Weighing all things

One of the bragging points in this market segment is a car's power-to-weight ratio. Whereas there are several types of weight ratings condoned worldwide, in my mind the absolute only weight that matters is when a car sits at the curb with all of its fluids topped off. Ready to run, nobody in the car and no luggage. Dry weight is truly useless and only exploited these days to impress the lowbrows.

We found a government scale and took the manufacturers to task. Highest weight claimed by Ferrari itself for the F430 is 3,196 pounds for the European-spec car under DIN parameters. With our more straightforward criteria and the F1 gearbox, we got 3,351 pounds. Lamborghini fesses up to just 3,152 pounds dry weight and our check showed a real-world Gallardo SE with its E-gear transmission tipping the scales at 3,539 pounds. Aston Martin stands by a 3,461-pound DIN curb weight for the V8 Vantage, but, with the add-on of 19-inch wheels, it actually comes in about even with the Gallardo SE at 3,539 pounds. Finally, BMW were the only ones to hit the bull's eye: A ready-to-fly M6 bends the scale at 3,946 pounds curb weight. The power-to-weight range starts with the Ferrari at 6.83 pounds per horse and ends with the Aston at 9.45 pounds per.

V8? V10? Front? Back?

All four engines stir strong emotions. The V8 in the Ferrari-keeping in mind the image desired for cars like these-is at the high end of naturally aspirated V8 excitement. Meanwhile, the 4.3-liter V8 in the V8 Vantage is easier to live with in this base version. Push the Aston accelerator all the way to the floor in neutral, however, and the sound bouncing off of the 7500-rpm redline is right out of the Sebring pit lane. Shades of things to come.Both the Gallardo SE and M6 carry a 5.0-liter V10 and behave very differently from one another. Accelerating from idle, the M6 engine builds its revs more gradually than that in the Gallardo. But once you hit 6000 rpm in the M6, the revs grow as quickly as they do in the F430. After the aggressive throttle response in the F430, the Gallardo SE is only slightly less hyper due to the two added cylinders. Almost all of those gathered preferred the exhaust sound from the Lamborghini over that from the other three.

In fact, it's no secret that Ferrari is developing its own V10 engine right now to go into either the replacement for the F430 in 2010, or as early as late 2007 in the new "Dino." The reason for this is to have some of the marketing success that Lamborghini has had with this V10 in the Gallardo. On the other hand, Formula One is switching to small V8 engines next season and this could affect the overall image of both V10s and V8s.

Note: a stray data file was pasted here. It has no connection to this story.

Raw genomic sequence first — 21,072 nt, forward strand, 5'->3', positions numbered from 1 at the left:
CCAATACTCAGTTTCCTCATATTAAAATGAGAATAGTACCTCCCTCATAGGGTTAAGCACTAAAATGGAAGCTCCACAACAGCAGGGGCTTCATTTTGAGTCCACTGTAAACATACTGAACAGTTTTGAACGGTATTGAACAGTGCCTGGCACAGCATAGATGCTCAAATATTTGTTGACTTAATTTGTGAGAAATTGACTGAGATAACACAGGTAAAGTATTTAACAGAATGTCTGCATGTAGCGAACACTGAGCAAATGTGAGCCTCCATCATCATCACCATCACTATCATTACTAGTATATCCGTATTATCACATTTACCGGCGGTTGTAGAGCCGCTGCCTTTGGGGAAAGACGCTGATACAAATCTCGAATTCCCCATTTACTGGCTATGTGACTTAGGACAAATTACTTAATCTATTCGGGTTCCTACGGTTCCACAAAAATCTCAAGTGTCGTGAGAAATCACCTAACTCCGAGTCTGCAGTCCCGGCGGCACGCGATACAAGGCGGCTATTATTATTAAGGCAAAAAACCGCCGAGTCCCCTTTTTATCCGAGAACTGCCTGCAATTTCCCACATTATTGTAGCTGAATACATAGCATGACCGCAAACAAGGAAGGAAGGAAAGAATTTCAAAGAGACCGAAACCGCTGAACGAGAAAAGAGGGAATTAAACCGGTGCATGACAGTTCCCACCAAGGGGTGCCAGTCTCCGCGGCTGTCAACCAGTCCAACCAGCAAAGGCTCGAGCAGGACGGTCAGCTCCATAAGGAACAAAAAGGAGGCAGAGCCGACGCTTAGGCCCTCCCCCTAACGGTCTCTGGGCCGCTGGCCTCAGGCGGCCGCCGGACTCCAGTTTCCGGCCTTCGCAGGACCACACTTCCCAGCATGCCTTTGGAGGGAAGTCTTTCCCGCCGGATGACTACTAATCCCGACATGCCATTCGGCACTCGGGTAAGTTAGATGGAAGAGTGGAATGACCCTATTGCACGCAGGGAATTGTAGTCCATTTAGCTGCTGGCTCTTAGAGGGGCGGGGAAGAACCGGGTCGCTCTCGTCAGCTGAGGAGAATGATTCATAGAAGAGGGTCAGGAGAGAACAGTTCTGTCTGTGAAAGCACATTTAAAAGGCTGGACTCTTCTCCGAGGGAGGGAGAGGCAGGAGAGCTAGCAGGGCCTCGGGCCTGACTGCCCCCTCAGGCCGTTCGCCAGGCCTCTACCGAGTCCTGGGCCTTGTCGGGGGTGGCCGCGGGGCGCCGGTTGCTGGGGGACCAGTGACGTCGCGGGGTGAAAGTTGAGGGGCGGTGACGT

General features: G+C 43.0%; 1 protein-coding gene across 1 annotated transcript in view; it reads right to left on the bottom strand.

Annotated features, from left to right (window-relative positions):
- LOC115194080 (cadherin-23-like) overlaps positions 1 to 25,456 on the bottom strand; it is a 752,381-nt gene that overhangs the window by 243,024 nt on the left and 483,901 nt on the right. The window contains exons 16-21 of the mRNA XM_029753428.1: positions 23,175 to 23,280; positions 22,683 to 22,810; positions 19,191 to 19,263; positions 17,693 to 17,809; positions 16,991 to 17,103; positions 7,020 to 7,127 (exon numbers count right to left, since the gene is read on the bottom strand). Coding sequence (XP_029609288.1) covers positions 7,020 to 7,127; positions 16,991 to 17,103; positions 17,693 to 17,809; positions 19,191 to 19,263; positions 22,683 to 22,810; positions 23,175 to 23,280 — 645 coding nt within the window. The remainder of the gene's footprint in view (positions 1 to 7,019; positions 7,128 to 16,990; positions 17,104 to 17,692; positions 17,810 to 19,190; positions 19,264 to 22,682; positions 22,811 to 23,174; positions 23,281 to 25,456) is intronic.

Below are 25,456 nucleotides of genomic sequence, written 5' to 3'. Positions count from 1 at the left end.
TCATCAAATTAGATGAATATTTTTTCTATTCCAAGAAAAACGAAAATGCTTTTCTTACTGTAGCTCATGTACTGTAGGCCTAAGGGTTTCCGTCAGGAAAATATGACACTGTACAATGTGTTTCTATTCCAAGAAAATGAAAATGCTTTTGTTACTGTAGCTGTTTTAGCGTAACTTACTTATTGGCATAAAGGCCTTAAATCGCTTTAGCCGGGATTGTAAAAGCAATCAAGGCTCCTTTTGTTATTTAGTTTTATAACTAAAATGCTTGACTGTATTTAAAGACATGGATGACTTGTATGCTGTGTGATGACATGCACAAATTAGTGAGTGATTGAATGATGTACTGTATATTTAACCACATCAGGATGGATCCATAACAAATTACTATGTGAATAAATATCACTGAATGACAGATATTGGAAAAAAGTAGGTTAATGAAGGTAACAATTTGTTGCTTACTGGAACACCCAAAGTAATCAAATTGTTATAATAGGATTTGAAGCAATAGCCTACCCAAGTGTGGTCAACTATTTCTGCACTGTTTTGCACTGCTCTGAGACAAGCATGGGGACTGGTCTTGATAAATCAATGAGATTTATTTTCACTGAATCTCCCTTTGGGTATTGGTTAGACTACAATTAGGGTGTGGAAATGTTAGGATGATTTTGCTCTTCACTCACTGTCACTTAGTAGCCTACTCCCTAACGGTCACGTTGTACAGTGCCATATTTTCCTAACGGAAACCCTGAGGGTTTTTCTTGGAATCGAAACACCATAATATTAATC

Most actively balanced of these four cars is naturally the Gallardo SE with its Audi-style all-wheel drive. This traction setup makes the 42/58 weight distribution much more controllable for less experienced drivers. The placement of a large engine almost right in the center of a car behind the driver is traditionally also more stable than a full-on front or rear engine. But all cars in this segment-certainly all four of these cars-have so much new technology, and repositioning of other components like gearboxes and batteries, that any reasonable weight distribution can be played with to achieve exactly the drive characteristics the engineers desire. The exciting and much weightier M6-54/46 weight split-is a great example of a car that should understeer a lot but doesn't have to once you know how to better drive it at its limits.

If I had to choose the perfect configuration? How about the Gallardo SE with the entire Ferrari powertrain and ceramic rotors? Or the V8 Vantage with all 500 bhp from the M6?Or, much more pertinent, which one could get me the most Bond girls?

I'm copping out on this one, yep.

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